I wondered what town and state had the fewest letters in its collective name. For example, my hometown of Arlington, Virginia had 17 letters. That wasn’t very short. Why would anyone care? I don’t know. Maybe someone had a job where they had to write down their town and state repeatedly to the point where they’d want to move to a place to minimize their task. Maybe it was a Bart Simpson chalkboard thing.
But oh wise 12MC — I’m sure the audience interjects even as we speak — it wouldn’t matter whether people lived in the State of Rhode Island and Providence Plantations or any other state for that matter, they would still shorten it to a two-letter postal abbreviation. Simply pick the shortest town name and be done with it. Forget about the state. That wouldn’t be a challenge and we don’t take the easy path on the circle. We need to do this the hard way.
States with four-letter names seemed to be the optimal starting point: Utah, Iowa and Ohio.
There were a couple of towns in Utah with three letters. One was Roy; so Roy + Utah had 7 letters. That was pretty good. The Utah History Encyclopedia explained Roy’s short name.
Twenty-one years after Roy’s first settlement, the town’s few residents met to start the wheels of progress turning by obtaining a post office. The first requirement was the selection of a permanent name for the town. Roy had been called Central City, Sandridge, the Basin, and Lakeview. One member of the group, Reverend David Peebles, a schoolteacher, recently had lost a child to death, a young boy named Roy. Peebles exerted pressure to have the town named after his son, and the local citizens were sympathetic to his plea.
Roy may have started small although it now has nearly 40,000 residents (map). It abutted Hill Air Force Base on its southeaster corner right next to the Hill Aerospace Museum which I visited previously. That signified two dimensions for me personally, (1) I’ve been to Roy although I didn’t realize it at the time because one must pass through Roy to get to the museum, and (2) I can illustrate this entry with one of my own photographs instead of borrowing one from some unsuspecting Flickr user. Roy might be in the background of that photo somewhere. Actually I think Roy might be in the opposite direction, behind me.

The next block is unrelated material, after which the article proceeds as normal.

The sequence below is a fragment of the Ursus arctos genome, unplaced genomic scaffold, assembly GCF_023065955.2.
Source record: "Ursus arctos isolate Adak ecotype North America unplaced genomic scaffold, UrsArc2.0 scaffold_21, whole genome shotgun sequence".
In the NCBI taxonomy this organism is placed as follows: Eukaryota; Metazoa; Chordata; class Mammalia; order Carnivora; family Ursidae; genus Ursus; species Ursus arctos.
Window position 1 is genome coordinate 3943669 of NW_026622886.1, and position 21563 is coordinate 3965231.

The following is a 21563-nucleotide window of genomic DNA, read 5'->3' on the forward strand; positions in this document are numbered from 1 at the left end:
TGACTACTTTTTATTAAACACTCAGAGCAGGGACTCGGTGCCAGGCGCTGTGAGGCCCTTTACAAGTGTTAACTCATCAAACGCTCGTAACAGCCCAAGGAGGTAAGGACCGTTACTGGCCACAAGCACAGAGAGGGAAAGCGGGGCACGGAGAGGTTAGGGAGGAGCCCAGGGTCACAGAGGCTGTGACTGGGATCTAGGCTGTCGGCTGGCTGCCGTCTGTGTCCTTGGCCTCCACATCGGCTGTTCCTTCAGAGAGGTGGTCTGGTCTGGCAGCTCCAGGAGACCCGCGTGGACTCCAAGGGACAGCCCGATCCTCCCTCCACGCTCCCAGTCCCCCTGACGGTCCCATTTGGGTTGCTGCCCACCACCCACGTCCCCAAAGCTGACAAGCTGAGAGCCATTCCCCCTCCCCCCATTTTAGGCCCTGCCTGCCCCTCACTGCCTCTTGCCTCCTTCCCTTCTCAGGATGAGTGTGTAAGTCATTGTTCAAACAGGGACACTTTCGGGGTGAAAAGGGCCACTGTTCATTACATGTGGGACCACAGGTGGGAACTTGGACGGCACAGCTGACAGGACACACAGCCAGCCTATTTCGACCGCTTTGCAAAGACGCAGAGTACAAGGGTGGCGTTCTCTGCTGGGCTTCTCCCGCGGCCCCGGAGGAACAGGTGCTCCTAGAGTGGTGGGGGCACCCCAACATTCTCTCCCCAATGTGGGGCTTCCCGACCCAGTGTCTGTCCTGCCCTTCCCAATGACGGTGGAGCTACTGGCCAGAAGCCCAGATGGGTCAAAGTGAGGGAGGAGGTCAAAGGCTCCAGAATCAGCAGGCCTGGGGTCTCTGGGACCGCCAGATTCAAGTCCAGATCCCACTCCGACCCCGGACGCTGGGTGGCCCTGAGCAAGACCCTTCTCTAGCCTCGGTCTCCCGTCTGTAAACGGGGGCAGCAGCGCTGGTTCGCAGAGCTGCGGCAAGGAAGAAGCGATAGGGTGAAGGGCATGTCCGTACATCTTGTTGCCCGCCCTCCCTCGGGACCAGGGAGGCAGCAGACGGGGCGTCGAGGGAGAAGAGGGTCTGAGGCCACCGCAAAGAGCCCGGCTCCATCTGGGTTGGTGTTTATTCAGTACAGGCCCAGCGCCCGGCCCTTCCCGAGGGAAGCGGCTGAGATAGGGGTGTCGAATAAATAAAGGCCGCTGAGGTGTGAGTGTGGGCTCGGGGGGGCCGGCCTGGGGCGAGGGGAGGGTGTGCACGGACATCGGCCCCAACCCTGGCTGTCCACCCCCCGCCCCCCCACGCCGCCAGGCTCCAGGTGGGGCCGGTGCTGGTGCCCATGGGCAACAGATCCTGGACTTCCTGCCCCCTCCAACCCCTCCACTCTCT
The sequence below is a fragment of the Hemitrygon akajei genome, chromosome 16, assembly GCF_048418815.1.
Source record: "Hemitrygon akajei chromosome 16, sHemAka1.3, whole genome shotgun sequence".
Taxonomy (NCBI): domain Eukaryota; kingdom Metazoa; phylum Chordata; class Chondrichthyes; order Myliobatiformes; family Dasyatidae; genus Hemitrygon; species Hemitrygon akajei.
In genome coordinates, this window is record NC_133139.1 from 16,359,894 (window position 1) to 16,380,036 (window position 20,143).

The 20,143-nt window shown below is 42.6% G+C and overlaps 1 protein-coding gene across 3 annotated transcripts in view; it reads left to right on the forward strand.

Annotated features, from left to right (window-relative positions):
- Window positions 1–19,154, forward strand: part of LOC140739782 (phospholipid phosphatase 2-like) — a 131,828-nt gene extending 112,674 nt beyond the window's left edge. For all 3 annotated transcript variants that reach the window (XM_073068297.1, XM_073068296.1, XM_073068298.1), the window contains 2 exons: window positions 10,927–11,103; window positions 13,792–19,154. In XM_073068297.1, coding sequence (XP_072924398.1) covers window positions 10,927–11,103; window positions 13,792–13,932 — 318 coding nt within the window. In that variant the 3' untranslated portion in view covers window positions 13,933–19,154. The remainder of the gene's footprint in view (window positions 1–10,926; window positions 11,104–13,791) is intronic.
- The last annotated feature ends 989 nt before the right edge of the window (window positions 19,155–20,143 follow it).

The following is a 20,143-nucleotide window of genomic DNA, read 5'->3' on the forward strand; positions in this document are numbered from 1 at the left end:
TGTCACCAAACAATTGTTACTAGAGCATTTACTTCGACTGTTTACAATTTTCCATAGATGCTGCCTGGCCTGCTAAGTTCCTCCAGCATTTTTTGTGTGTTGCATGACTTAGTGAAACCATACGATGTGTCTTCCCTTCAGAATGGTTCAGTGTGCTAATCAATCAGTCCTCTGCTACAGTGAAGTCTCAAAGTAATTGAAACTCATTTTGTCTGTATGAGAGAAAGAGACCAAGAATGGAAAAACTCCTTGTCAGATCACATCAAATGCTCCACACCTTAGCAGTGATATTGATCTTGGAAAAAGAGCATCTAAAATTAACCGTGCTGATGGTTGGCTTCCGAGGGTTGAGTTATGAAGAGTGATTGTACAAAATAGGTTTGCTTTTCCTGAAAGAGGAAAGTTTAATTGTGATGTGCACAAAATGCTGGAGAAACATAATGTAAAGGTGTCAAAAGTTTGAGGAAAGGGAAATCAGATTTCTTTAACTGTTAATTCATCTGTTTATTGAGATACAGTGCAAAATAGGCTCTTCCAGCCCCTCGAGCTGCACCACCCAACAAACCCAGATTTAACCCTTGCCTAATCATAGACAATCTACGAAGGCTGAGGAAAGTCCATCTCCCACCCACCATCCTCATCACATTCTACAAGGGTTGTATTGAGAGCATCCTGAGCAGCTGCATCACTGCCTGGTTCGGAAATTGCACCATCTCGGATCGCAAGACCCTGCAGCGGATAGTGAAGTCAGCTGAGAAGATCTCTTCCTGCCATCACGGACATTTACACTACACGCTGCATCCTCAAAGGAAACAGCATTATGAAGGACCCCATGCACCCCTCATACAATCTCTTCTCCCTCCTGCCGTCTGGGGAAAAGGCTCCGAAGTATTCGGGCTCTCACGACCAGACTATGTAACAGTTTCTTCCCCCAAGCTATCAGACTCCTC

The other 7-letter combo was Loa, Utah (map). This town appeared previously as one of my bloggy finds. It demonstrated that I should never recommend other websites because it automatically curses them into never publishing again.
The Utah History Encyclopedia also mentioned Loa. The name "… was suggested by Franklin W. Young, who had once resided in the Hawaiian Islands and had been impressed with Mauna Loa, Hawaii’s second highest mountain."
There were many different 7-letter combos in Iowa. Ira, Iva and Ute were amongst them. I focused on Ely, Iowa (map). It had the largest population of the grouping so it seemed to deserve more attention. The The History of Linn County, Iowa (1878) had a simple explanation for the short name. "Ely was laid out June 5, 1872 by T.M. Johnson, Surveyor, on parts of Sections 30 and 31, Township 82, north Range 6, under the proprietorship of John F. Ely."
Too bad Ely wasn’t founded by Chuck D because then it would have scored even better. The awesome 5-letter combination of D, Iowa would have been unstoppable. Imagine how Iowa might may evolved if that had happened. We may never be able to work out the time/space issues necessary to transport Chuck D back to the 1870’s so he could start a town although that would be amazing.
Those vintage buildings shown in the photograph still exist by the way (Street View)
Ohio had its share of short-name towns including Aid, Fly and Ray. I was prepared to talk about Ray because it was significant enough to have its own post office (45672). That wasn’t necessary because I found something even better.